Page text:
What does it mean to prime a GPT model?

I am not sure I understand what it means to prime a LM. I came across this concept in several blogposts and papers (sometimes also referred to as exploring the capabilities of meta learning of the model or as in context learning).

From the openai gpt2 paper, section 3.7 Translation:

We test whether GPT-2 has begun to learn how to translate
from one language to another. In order to help it infer that
this is the desired task, we condition the language model
on a context of example pairs of the format english
sentence = french sentence and then after a final prompt of english sentence = 

This I believe is an example of priming? Since with transformers there is no concept of hidden state being passed from one step to another, we provide the model with an input sequence of tokens of up to 1024 length and the model will output up to 1024 x vocab size softmax activations where each will encode the probability of the subsequent word (following the word at a given position). So priming would be just constructing the input sequence in a specific manner?

If I am reading this correctly, priming would refer to the act of passing a sequence into the model expecting that the model’s meta learning capability would affect its output?

In this sense, for priming, we are always limited to a sequence of < 1024 tokens (where 1024 need to suffice for the priming sequence and the output)?

Passing the past parameter just saves on compute, it provides the model with the key value pairs calculated at earlier steps of text generation but there is nothing else magical happening there?

And last but not least - are such questions okay to ask? Meaning, this would certainly qualify as a beginner question, but it doesn’t directly relate to the library I suppose. I really appreciate the amazing resource you put out there, the transformer library along with the wonderful documentation, in fact I am blown over by how awesome it is, just would like to make sure I am not bothering you with my questions and am using the forums in a way that they were intended to be used.

Thank you very much! :pray:


If I am reading this correctly, priming would refer to the act of passing a sequence into the model expecting that the model’s meta learning capability would affect its output?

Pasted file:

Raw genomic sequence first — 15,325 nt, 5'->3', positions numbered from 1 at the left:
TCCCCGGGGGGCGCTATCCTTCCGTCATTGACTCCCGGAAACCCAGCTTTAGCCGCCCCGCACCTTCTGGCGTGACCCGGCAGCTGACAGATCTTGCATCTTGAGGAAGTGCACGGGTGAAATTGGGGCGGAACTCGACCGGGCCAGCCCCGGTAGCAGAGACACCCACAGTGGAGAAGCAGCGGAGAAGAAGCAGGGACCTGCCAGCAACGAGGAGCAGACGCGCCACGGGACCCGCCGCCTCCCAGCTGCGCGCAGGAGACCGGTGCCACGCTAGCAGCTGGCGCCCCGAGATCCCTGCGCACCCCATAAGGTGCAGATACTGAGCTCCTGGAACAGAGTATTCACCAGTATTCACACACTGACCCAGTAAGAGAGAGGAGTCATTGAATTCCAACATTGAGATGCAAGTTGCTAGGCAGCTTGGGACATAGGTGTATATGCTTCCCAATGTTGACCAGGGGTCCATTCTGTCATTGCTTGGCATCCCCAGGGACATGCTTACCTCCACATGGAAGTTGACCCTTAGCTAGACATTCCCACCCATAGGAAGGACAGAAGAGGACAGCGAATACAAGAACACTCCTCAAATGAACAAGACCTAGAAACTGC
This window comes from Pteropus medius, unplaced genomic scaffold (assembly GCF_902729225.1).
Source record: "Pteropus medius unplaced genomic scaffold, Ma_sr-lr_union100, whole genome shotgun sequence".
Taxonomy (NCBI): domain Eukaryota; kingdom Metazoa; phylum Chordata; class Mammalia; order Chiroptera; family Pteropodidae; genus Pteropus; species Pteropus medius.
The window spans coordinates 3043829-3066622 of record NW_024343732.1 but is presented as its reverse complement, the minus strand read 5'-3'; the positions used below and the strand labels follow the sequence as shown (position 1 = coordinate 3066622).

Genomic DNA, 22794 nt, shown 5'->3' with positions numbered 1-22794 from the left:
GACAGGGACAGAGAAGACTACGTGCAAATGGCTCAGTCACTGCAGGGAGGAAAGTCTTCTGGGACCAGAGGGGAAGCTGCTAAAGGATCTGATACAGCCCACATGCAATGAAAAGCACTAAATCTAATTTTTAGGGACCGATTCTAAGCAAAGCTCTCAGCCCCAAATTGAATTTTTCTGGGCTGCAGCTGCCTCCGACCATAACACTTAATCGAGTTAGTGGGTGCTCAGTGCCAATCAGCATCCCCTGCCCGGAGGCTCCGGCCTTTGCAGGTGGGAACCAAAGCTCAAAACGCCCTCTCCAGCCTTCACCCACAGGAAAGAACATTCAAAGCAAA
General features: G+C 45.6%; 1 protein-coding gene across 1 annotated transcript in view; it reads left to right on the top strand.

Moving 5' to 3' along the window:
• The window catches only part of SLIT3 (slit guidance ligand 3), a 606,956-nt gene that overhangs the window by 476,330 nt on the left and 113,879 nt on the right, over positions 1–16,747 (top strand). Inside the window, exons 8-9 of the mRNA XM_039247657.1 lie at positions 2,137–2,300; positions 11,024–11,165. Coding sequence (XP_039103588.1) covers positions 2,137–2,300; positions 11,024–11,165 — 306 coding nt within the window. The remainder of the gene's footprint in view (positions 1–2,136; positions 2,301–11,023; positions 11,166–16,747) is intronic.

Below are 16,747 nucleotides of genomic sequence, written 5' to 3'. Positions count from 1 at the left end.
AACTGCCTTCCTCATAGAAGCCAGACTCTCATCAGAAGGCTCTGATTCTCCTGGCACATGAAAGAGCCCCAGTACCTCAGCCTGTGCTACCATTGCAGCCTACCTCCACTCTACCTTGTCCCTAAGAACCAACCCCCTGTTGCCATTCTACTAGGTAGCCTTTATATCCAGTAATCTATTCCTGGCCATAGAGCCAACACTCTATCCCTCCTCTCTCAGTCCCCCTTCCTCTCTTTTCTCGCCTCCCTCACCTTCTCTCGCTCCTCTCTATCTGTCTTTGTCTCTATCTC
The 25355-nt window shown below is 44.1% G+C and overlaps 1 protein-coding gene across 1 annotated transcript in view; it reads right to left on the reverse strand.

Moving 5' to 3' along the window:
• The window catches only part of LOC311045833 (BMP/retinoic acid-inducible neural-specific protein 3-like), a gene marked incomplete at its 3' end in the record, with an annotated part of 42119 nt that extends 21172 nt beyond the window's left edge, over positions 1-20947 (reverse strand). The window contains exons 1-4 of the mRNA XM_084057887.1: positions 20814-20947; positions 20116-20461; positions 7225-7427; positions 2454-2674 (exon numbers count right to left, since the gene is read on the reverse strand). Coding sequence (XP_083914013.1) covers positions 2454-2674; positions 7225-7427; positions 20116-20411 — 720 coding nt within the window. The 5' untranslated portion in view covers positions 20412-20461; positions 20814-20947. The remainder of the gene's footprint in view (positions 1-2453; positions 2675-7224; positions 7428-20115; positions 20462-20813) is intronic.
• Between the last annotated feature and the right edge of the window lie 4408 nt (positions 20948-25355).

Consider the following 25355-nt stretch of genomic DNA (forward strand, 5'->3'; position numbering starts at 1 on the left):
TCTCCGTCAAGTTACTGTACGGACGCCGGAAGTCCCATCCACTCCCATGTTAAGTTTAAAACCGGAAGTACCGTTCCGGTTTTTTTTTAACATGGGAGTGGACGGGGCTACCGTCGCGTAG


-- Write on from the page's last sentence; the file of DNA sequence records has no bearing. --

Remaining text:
You’ve nailed it on the head. When talking about a left-to-right model like GPT-N, priming is just prepending text that is similar in some way to the text you are predicting which often helps the model to predict it correctly.

Incidentally, this is the thing that GPT-3 seems to be especially good at. There seems to be something about language models that we don’t completely understand that can make priming a surprisingly effective meta-learning technique, especially when the models get really big. See this Twitter thread for some examples.

And yes, this kind of question is perfect for the forums. However, I’d say Research is probably a better category fit since this more about general NLP/research talk and rather than the HF libraries :slight_smile:


Thank you very much for your answer Joe, really appreciate it! :slight_smile: And thank you for linking to the Twitter thread - super interesting. Will keep note of the Research category going forward!

Just as an informative comment: priming is actually a term from psychology and perhaps peculiarly psycholinguistics. I am doing some research into this. An example of priming is: if you show participants a whole number of sentences, and most of those use a passive construction (“The apple was eaten by the man.”), and then show them a picture and ask them to describe it, and they describe what they see with a passive then they were (unconsciously) primed by the earlier texts.


They used the term ‘condition’ but it’s of course not truly conditional compared to methods like CTRL and PPLM. So referring to it as ‘priming’ might be a great choice.

Personally I use them interchangeably in this context. I have a slight preference for “priming” because IMO it’s more evocative in communicating what you’re trying to accomplish with this particular kind of conditioning, but I think either works (conditioning is probably more common?).